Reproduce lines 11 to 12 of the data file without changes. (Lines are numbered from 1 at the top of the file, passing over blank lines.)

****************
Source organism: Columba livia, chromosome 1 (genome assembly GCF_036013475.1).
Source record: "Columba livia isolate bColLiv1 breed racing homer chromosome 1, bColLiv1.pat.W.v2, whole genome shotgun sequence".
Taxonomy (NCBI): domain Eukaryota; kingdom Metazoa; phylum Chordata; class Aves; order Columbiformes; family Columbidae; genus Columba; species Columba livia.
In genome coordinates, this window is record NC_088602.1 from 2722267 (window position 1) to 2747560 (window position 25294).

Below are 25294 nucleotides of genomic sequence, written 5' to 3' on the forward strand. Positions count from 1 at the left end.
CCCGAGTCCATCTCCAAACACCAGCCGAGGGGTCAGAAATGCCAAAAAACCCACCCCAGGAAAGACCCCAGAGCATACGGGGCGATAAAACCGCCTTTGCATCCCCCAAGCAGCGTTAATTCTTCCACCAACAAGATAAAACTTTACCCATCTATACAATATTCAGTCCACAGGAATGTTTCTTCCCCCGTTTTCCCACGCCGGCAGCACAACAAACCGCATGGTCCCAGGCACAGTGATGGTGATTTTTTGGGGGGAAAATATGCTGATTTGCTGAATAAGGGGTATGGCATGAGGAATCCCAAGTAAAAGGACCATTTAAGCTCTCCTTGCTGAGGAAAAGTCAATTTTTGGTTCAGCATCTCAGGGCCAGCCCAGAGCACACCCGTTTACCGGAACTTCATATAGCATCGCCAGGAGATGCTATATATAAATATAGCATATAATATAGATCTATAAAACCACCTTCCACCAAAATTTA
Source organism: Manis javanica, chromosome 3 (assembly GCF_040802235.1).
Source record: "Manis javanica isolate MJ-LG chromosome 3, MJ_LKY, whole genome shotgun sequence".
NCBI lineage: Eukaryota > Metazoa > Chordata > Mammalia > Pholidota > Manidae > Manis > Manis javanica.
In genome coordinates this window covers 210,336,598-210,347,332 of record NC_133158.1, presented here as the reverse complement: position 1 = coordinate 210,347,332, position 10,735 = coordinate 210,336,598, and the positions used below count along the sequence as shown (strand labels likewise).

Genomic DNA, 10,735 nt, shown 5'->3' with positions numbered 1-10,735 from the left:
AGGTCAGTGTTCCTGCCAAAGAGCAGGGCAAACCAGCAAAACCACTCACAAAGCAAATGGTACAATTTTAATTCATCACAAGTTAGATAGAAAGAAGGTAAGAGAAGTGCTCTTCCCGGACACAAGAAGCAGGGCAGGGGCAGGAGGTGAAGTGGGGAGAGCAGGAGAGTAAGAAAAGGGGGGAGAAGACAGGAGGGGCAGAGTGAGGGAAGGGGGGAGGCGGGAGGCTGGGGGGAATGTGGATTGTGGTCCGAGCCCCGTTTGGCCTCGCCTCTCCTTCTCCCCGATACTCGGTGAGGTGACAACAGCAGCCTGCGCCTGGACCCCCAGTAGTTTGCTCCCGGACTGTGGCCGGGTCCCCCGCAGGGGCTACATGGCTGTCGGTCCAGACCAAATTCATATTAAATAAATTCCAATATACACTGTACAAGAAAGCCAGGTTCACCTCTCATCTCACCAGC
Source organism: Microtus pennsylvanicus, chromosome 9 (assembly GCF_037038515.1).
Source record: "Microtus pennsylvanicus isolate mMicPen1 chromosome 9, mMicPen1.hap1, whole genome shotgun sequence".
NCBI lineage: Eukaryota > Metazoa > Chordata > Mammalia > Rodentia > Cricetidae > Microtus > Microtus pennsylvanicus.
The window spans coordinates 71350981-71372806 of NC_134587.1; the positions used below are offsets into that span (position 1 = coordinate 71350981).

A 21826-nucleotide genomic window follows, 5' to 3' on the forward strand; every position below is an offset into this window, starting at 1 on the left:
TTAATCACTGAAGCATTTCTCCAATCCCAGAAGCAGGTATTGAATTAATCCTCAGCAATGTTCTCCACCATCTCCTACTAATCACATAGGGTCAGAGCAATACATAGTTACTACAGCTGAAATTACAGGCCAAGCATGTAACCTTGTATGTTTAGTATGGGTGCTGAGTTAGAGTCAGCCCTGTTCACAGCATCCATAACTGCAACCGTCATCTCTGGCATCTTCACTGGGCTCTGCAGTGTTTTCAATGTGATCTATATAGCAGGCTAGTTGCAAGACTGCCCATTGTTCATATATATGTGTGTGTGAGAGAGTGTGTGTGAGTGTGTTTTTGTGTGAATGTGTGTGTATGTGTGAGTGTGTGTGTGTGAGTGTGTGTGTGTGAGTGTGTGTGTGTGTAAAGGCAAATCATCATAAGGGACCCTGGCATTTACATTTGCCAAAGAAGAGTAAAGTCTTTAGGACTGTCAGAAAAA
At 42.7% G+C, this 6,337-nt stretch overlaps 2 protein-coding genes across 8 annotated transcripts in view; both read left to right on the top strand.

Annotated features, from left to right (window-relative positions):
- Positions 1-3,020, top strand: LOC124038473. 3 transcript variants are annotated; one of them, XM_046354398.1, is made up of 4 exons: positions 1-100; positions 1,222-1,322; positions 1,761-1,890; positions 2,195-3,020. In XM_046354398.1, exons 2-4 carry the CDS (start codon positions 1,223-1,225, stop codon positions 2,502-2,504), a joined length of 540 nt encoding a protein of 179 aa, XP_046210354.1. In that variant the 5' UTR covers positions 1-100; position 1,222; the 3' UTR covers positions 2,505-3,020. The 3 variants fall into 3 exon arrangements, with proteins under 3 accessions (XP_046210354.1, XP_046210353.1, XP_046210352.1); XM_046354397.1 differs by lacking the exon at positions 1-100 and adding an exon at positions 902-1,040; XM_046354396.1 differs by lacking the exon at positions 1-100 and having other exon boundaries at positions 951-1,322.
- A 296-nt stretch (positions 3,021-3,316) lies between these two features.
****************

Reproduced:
Genomic DNA, 10,735 nt, shown 5'->3' with positions numbered 1-10,735 from the left:
AGGTCAGTGTTCCTGCCAAAGAGCAGGGCAAACCAGCAAAACCACTCACAAAGCAAATGGTACAATTTTAATTCATCACAAGTTAGATAGAAAGAAGGTAAGAGAAGTGCTCTTCCCGGACACAAGAAGCAGGGCAGGGGCAGGAGGTGAAGTGGGGAGAGCAGGAGAGTAAGAAAAGGGGGGAGAAGACAGGAGGGGCAGAGTGAGGGAAGGGGGGAGGCGGGAGGCTGGGGGGAATGTGGATTGTGGTCCGAGCCCCGTTTGGCCTCGCCTCTCCTTCTCCCCGATACTCGGTGAGGTGACAACAGCAGCCTGCGCCTGGACCCCCAGTAGTTTGCTCCCGGACTGTGGCCGGGTCCCCCGCAGGGGCTACATGGCTGTCGGTCCAGACCAAATTCATATTAAATAAATTCCAATATACACTGTACAAGAAAGCCAGGTTCACCTCTCATCTCACCAGC